Trouser suits (I feel like a man when I wear mine and I never saw the point of that androgynous look)

Currently hating [Gents]

Pointy toed shoes. It isn’t the 16th century, and they aren’t comfortable. I’ve heard.

Short sleeved shirts. Not unless you’re out on the town in Newcastle. Sorry ‘Toon’.

The black roll neck. Unless you’re Steve Jobs.

Ironing shirts. Never going to be good at it, and there’s only so many times you can pull puppy eyes at the girlfriend/flatmate/postman to do it for you…

The greasy pole; episode 6

June 15, 2007



PR is anything but ‘humdrum’ according to Alexa Ryan-Mills from Burson-Marsteller. Working in the Corporate and Technology practice at BM since September 2006, Alexa tells all below.


 ·         What made you want to work in PR?

When I was at university I worked on the student magazine and absolutely loved it. I got a taste for the media, but realised I’d rather work in a business environment and be creative at the same time. I also wanted variety – I could never have a humdrum job.

 ·         Background? [Home, education, exciting activities]

I was born and brought up in sleepy Cambridge, the eldest of four. When I hit 18, I was keen to get out and explore the world so spent six months travelling around South Africa with a tattered backpack. I then moved to Nottingham to study for a degree in French and English, spending a year as an ERASMUS ‘student’ drinking cheap local wine and not doing very much work. After my final year at university, where I dabbled in a bit of waitressing and freelance writing, I decided it was about time I got a proper job, so moved down to London and joined Burson-Marsteller as a graduate. I’ve been working in the Corporate and Technology practice there since September 2006.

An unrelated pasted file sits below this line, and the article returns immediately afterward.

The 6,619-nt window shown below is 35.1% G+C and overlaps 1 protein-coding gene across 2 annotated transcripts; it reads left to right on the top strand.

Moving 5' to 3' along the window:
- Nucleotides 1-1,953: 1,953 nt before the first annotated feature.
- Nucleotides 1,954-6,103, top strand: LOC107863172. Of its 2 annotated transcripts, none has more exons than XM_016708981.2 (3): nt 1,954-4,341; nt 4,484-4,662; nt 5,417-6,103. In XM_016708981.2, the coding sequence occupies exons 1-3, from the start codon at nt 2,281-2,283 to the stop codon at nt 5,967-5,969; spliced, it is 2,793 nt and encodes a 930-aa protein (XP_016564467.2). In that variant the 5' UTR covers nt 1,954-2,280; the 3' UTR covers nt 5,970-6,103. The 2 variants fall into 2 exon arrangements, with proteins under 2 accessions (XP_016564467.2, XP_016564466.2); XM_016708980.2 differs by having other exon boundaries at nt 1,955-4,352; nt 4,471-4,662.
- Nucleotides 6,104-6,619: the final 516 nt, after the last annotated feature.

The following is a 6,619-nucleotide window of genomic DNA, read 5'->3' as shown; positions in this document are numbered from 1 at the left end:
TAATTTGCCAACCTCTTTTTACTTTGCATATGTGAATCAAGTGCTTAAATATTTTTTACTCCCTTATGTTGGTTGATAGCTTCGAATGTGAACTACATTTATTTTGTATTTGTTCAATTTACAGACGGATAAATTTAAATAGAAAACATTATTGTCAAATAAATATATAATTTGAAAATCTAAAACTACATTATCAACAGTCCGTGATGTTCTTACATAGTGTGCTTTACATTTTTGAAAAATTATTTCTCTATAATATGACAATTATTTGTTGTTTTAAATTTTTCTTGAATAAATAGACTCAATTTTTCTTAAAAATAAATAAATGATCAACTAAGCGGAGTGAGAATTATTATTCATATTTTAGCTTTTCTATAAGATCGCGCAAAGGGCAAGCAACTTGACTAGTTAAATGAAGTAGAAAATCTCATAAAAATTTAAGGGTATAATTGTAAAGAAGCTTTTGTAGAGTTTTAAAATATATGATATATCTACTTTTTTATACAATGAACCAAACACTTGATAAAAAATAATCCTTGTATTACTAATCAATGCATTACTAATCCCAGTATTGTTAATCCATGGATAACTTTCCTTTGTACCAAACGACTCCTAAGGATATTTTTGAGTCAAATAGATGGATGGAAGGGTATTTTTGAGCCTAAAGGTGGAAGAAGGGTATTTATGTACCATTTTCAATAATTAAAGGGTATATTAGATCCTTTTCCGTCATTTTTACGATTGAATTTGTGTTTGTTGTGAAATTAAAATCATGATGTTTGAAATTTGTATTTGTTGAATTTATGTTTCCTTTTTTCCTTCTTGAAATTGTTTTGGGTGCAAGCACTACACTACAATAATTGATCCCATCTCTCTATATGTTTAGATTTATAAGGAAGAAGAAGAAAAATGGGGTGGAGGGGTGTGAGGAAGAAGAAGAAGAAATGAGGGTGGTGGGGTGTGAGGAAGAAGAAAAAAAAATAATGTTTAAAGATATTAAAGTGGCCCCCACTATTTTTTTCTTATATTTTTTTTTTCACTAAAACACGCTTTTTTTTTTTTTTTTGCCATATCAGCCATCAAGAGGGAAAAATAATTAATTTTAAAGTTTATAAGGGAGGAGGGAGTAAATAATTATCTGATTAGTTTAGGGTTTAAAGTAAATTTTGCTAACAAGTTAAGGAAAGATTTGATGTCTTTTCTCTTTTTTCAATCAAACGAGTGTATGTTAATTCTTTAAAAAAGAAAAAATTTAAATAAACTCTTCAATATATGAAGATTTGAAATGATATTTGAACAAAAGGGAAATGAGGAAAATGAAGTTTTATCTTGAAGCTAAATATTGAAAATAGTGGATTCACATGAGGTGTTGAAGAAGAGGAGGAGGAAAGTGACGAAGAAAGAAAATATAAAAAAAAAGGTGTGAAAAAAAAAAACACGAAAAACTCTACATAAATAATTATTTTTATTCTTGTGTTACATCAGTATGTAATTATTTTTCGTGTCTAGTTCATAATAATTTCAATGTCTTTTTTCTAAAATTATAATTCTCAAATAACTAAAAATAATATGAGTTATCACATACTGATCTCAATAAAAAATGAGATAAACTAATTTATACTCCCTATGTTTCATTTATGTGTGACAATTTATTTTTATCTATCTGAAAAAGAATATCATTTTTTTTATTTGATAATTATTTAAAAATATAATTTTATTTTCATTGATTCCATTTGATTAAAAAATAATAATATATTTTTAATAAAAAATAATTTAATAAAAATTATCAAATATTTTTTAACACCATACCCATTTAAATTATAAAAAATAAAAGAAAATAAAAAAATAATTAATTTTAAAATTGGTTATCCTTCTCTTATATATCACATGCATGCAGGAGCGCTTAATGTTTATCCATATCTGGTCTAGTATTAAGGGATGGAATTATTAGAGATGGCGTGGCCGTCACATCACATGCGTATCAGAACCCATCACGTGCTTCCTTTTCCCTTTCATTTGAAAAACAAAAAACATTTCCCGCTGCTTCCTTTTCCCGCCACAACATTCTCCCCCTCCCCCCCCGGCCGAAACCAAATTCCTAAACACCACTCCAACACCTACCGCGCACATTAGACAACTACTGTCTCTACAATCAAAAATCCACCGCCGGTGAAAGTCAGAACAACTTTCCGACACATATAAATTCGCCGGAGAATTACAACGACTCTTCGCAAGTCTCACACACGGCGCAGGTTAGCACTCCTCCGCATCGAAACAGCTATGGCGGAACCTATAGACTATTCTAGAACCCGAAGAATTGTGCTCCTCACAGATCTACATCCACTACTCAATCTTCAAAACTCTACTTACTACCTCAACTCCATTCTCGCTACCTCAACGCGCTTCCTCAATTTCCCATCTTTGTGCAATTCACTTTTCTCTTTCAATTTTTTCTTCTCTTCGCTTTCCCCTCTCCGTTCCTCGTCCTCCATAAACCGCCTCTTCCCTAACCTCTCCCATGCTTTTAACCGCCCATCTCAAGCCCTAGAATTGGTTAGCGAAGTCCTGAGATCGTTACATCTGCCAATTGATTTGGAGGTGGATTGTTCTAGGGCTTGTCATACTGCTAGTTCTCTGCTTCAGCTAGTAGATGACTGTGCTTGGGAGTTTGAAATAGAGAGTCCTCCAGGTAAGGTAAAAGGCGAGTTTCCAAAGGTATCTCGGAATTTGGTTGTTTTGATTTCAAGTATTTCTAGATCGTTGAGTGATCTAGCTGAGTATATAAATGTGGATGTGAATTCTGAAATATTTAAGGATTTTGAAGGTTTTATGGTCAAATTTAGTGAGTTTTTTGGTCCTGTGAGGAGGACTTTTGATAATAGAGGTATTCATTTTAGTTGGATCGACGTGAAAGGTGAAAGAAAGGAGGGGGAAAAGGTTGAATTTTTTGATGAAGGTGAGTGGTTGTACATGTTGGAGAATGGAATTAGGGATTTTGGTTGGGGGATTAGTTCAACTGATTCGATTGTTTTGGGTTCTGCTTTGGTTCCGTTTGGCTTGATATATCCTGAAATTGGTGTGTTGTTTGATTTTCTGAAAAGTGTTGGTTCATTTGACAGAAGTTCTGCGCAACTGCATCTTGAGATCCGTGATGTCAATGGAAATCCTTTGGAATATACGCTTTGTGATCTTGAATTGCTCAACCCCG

·         Coolest thing you’ve done so far in PR?

Getting my client, HP into the FT was pretty cool. Now I sound like a real geek! Getting to travel around Europe for events is cool too.

 ·         Least favourite part of job?

Putting together quarterly coverage books. I’m currently trying to promote myself so I don’t have to do that!

·         When I’m 40 I’d like to be…?

Sunning myself by the pool of my luxury villa in the South of France. A girl can dream…


·         Top tip for those who want to get into industry?

Too many… Make your CV stand out from the crowd. While you’re at uni, there’s so much that you can get involved in other than dirty kebabs at four in the morning. Organise events, write or edit your student magazine, promote some lesser known student union society… Whatever, doing these kinds of things will teach you skills that you can show off in your CV as well as use when you actually get the job you’re after. Show that you’re interested in the media. You will be asked about it at interview. Also, get some experience in an agency or in-house, even if it’s a small local company for one week. It will prove you’ve got some idea of the job you’re applying for. Finally, be creative about where you apply. Don’t just go for the grad jobs that everyone else is trying to bag.


·         Best piece of advice you’ve been given?

Think before you speak. I do my best to bite my tongue now, but before I hit my twenties I was terrible.